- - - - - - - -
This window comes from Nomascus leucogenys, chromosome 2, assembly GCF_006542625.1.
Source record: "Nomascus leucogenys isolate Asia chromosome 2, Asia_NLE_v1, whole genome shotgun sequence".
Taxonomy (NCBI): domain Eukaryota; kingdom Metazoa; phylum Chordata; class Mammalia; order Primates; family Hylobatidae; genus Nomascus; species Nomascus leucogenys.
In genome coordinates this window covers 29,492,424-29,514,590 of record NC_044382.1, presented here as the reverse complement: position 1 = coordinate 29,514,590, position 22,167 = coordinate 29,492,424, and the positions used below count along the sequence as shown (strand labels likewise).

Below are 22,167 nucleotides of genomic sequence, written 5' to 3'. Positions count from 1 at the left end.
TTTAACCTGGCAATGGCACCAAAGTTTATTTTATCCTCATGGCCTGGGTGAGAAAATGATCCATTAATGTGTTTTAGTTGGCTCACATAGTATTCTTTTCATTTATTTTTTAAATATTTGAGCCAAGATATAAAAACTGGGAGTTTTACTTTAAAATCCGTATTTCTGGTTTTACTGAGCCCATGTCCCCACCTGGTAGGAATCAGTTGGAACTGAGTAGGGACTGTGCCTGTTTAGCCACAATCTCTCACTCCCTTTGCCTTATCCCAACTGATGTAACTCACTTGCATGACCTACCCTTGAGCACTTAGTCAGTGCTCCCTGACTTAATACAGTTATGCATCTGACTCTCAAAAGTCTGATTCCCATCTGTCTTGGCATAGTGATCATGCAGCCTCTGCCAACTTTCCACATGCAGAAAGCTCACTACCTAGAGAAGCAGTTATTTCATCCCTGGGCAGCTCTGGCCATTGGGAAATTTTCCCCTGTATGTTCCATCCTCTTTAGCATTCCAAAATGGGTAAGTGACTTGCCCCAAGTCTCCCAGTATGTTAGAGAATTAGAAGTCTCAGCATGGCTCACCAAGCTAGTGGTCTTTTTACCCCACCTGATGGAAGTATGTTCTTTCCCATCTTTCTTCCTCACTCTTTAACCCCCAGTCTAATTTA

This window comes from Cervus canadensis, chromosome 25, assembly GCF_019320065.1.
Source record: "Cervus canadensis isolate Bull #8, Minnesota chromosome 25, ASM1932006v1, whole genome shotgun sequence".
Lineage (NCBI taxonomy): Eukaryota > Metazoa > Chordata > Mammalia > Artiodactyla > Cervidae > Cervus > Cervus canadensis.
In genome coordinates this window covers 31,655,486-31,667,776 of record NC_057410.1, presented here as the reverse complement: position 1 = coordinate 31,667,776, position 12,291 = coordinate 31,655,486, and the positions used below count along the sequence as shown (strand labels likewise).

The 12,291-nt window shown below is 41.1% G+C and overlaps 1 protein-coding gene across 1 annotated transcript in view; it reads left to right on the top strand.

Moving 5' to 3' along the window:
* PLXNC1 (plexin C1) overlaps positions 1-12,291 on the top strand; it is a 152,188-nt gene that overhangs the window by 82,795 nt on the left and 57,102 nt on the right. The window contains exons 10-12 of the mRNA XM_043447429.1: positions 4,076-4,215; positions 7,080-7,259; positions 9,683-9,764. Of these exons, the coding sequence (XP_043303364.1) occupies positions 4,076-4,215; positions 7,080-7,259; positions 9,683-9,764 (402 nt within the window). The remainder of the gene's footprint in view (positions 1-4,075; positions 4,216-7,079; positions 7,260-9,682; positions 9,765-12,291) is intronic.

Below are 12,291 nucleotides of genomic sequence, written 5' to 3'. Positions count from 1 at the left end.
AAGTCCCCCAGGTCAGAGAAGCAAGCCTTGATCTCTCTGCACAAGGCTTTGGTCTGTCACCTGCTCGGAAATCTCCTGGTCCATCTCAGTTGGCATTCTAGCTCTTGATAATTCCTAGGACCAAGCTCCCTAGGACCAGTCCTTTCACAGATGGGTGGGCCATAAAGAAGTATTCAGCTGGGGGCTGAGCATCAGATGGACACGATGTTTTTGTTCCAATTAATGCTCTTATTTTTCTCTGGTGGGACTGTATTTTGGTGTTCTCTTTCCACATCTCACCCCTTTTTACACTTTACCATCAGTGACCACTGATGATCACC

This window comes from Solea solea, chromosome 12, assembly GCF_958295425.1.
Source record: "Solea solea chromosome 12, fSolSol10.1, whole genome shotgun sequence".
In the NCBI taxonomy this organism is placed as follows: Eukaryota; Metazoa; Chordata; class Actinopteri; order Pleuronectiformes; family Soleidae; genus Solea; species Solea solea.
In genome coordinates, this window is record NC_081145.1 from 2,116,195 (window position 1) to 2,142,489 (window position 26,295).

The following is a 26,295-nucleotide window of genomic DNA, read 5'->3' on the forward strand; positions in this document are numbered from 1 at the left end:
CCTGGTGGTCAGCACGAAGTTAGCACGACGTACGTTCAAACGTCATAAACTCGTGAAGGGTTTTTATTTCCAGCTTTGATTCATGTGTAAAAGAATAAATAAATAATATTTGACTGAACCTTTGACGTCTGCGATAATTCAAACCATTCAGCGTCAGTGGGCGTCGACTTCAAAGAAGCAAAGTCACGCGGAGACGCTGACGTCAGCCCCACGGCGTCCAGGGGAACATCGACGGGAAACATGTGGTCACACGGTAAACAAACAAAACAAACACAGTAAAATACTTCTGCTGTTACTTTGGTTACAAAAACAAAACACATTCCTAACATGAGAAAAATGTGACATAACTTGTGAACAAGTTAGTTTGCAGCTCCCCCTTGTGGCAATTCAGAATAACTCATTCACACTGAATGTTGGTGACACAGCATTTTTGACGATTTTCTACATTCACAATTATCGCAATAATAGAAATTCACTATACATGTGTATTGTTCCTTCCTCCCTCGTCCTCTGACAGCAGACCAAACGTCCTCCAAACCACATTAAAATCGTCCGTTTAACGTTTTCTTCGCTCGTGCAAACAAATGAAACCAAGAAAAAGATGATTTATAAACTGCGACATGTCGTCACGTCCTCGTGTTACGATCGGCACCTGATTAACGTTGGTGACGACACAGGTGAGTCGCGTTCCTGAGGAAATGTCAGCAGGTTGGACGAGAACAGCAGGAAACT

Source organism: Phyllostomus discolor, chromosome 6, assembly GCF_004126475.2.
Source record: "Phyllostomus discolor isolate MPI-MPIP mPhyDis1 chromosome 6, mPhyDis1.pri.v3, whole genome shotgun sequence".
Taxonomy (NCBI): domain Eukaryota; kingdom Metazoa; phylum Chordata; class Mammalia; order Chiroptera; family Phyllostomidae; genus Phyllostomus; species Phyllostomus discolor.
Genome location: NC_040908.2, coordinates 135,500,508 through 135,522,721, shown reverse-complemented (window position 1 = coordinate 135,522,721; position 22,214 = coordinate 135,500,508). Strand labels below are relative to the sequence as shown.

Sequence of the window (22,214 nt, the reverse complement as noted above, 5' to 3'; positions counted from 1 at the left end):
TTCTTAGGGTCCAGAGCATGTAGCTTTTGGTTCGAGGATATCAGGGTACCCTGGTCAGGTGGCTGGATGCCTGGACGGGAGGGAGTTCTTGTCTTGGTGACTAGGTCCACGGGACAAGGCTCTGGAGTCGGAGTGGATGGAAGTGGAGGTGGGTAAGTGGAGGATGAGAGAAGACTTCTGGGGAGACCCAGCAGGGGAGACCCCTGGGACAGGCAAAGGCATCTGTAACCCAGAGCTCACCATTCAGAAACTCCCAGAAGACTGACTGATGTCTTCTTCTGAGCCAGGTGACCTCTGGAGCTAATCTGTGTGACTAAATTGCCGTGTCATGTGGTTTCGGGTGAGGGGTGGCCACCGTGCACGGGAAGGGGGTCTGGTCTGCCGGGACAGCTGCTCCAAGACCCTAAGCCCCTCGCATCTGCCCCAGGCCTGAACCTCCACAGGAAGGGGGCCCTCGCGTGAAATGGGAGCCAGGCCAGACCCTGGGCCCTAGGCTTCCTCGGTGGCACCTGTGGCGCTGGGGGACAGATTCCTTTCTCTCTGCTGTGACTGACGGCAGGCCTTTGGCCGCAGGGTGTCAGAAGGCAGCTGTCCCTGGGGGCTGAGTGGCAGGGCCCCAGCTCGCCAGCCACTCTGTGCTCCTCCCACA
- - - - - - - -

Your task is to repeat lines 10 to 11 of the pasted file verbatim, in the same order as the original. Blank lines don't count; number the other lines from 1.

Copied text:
In genome coordinates this window covers 31,655,486-31,667,776 of record NC_057410.1, presented here as the reverse complement: position 1 = coordinate 31,667,776, position 12,291 = coordinate 31,655,486, and the positions used below count along the sequence as shown (strand labels likewise).

The 12,291-nt window shown below is 41.1% G+C and overlaps 1 protein-coding gene across 1 annotated transcript in view; it reads left to right on the top strand.